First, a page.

Demographic Processes Underlying Subtle Patterns of Population Structure in the Scalloped Hammerhead Shark, Sphyrna lewini

Published on 14 July 2011.

Nance HA, Klimley P, Galván-Magaña F, Martínez-Ortíz J, Marko PB .


Genetic diversity (θ), effective population size (Ne), and contemporary levels of gene flow are important parameters to estimate for species of conservation concern, such as the globally endangered scalloped hammerhead shark, Sphyrna lewini. Therefore, we have reconstructed the demographic history of S. lewini across its Eastern Pacific (EP) range by applying classical and coalescent population genetic methods to a combination of 15 microsatellite loci and mtDNA control region sequences. In addition to significant population genetic structure and isolation-by-distance among seven coastal sites between central Mexico and Ecuador, the analyses revealed that all populations have experienced a bottleneck and that all current values of θ are at least an order of magnitude smaller than ancestral θ, indicating large decreases in Ne (θ = 4Neμ), where μ is the mutation rate. Application of the isolation-with-migration (IM) model showed modest but significant genetic connectivity between most sampled sites (point estimates of Nm = 0.1–16.7), with divergence times (t) among all populations significantly greater than zero. Using a conservative (i.e., slow) fossil-based taxon-specific phylogenetic calibration for mtDNA mutation rates, posterior probability distributions (PPDs) for the onset of the decline in Ne predate modern fishing in this region. The cause of decline over the last several thousand years is unknown but is highly atypical as a post-glacial demographic history. Regardless of the cause, our data and analyses suggest that S. lewini was far more abundant throughout the EP in the past than at present.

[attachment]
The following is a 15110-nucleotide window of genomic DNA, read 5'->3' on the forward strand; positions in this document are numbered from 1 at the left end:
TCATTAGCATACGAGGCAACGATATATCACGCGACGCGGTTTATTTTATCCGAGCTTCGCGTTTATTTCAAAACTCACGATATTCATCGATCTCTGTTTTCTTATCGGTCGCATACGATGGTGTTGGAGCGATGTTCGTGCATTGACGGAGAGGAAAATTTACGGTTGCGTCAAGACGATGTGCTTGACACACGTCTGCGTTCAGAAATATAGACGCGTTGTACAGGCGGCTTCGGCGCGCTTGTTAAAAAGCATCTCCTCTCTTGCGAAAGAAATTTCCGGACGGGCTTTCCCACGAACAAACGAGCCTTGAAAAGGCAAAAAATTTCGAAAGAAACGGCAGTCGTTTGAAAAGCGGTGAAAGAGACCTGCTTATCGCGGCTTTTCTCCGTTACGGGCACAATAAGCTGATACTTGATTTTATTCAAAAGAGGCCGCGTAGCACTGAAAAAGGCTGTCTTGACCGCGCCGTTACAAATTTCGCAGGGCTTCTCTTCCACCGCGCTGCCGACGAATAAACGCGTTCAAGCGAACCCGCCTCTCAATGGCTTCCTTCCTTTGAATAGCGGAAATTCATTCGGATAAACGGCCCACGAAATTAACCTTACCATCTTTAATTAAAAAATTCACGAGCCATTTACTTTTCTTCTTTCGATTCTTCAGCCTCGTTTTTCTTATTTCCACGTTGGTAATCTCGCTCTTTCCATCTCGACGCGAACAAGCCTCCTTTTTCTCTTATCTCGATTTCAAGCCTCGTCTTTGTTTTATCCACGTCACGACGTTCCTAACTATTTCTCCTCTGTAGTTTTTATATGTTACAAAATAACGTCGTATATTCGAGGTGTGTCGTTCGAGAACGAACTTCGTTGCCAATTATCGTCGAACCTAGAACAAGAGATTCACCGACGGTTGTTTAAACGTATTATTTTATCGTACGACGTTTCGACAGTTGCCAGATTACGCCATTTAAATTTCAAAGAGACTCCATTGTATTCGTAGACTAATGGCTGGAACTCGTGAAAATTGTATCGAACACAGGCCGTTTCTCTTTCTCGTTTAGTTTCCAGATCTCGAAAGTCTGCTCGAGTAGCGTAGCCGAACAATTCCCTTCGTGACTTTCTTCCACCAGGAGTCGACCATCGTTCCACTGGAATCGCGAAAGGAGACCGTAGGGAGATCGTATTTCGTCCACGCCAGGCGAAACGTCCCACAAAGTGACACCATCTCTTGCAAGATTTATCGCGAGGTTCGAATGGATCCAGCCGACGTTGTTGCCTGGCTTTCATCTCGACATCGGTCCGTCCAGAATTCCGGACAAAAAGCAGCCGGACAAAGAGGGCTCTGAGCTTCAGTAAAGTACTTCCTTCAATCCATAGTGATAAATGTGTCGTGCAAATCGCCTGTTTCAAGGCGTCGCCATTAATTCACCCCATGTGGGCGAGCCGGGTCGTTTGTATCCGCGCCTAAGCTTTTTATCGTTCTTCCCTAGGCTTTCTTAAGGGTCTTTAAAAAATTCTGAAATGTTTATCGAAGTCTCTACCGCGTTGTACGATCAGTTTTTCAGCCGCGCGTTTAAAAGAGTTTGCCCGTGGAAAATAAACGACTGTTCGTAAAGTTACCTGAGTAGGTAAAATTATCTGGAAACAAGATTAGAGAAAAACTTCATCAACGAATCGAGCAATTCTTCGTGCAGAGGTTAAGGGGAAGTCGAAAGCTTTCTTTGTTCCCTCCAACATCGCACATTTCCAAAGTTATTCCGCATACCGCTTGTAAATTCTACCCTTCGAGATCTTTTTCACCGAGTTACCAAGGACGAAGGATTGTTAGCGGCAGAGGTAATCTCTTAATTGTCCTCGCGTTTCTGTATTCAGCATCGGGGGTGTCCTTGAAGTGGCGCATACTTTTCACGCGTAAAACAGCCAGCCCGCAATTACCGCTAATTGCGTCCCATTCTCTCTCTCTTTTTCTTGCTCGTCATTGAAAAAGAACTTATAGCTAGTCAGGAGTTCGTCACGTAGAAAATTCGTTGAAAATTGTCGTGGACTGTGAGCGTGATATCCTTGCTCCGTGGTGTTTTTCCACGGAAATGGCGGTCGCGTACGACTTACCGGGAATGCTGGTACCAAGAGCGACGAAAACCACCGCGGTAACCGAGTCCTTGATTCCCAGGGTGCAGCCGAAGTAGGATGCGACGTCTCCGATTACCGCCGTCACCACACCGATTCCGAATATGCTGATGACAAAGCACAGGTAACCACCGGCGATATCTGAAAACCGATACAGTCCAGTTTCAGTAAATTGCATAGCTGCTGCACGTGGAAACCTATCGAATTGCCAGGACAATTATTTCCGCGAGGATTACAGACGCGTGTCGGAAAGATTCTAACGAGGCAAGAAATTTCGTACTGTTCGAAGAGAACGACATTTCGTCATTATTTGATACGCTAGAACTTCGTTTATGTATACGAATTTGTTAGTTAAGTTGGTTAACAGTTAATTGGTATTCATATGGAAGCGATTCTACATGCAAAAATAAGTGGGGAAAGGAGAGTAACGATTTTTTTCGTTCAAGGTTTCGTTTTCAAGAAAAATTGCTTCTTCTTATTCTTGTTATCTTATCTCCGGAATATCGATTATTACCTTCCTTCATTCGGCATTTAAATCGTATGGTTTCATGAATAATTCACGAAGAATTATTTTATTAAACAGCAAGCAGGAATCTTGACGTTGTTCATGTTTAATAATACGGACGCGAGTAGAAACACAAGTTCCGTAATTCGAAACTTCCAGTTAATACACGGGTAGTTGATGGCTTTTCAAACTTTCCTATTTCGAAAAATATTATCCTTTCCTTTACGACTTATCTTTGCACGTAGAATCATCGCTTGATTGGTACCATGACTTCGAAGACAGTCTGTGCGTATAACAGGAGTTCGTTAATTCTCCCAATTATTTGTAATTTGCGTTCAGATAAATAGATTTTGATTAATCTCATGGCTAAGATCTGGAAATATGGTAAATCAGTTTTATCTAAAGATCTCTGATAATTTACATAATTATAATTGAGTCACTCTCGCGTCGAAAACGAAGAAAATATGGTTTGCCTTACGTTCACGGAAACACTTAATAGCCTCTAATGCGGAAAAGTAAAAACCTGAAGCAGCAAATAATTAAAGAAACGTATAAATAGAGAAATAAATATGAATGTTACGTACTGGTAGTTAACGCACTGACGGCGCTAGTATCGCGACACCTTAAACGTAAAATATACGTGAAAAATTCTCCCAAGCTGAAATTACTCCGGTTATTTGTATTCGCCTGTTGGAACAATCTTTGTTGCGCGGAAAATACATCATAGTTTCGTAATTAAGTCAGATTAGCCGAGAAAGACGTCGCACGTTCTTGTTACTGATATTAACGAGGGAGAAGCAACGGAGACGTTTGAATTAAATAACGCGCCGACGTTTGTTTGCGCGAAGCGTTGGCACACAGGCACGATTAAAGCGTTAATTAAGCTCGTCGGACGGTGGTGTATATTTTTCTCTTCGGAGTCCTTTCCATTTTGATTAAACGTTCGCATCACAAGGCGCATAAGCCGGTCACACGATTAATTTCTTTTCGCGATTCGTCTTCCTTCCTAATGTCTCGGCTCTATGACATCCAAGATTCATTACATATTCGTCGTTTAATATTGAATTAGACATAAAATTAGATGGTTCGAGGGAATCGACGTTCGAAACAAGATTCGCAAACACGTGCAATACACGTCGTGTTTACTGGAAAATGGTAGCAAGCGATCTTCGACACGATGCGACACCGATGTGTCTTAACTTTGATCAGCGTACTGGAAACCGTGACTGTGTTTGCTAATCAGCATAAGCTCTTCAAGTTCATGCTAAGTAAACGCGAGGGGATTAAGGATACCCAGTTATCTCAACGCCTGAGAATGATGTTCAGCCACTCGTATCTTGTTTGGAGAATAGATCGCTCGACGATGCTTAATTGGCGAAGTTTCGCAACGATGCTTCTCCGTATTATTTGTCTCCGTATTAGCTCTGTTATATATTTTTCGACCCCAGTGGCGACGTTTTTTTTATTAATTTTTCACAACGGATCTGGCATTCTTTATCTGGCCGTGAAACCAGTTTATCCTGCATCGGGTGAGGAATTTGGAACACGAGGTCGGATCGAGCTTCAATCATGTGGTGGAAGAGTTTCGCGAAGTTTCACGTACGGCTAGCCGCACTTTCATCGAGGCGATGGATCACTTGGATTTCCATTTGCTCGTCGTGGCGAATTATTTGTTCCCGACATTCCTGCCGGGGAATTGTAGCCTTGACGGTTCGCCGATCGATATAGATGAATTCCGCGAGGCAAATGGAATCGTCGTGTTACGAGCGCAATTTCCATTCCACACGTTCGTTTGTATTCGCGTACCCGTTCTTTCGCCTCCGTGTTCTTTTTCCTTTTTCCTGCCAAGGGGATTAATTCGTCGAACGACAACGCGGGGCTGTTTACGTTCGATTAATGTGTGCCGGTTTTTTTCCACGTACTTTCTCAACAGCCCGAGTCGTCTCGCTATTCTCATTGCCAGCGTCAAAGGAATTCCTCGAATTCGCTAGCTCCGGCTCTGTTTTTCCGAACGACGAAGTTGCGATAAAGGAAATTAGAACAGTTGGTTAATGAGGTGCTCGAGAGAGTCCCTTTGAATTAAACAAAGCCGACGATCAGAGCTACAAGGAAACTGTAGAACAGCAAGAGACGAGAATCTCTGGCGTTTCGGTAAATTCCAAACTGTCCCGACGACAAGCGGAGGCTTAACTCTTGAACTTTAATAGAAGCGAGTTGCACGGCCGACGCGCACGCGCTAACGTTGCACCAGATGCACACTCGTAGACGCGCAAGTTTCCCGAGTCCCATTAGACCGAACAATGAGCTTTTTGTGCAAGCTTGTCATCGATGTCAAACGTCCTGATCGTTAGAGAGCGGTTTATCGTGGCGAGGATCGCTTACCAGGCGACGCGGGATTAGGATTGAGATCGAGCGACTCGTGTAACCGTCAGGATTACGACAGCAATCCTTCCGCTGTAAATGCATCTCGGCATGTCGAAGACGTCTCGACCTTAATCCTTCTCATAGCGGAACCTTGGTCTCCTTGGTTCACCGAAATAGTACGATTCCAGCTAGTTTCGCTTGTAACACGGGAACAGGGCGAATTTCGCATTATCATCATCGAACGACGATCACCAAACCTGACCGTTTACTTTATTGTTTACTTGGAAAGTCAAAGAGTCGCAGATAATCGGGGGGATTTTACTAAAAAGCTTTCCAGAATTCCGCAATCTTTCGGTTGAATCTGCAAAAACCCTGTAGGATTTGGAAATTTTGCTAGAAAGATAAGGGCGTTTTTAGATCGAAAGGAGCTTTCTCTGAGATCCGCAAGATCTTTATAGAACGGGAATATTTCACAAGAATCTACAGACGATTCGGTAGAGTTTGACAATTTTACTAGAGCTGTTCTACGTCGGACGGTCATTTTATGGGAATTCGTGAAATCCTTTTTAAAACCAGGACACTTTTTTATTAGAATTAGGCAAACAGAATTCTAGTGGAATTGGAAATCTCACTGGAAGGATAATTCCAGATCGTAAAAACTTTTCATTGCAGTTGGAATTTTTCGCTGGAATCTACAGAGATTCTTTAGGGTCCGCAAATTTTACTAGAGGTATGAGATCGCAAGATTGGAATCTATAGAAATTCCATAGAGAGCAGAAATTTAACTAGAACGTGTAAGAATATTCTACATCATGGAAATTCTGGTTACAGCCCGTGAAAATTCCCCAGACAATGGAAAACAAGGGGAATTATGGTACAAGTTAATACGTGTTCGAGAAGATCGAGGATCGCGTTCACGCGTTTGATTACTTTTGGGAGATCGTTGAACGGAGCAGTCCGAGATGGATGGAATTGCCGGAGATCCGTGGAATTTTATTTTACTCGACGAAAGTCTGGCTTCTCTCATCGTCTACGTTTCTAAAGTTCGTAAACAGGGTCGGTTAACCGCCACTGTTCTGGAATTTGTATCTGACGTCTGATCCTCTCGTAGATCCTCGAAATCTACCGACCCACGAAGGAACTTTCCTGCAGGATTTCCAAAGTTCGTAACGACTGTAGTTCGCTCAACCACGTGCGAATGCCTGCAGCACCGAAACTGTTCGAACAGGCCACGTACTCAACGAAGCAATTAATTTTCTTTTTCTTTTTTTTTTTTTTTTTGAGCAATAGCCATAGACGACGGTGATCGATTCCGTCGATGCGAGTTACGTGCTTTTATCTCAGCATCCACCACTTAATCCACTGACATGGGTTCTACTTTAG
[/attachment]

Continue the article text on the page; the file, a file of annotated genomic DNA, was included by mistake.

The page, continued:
PLoS ONE 6(7): e21459. doi:10.1371/journal.pone.0021459

SOURCE: Open-Access Article on PLoS ONE.


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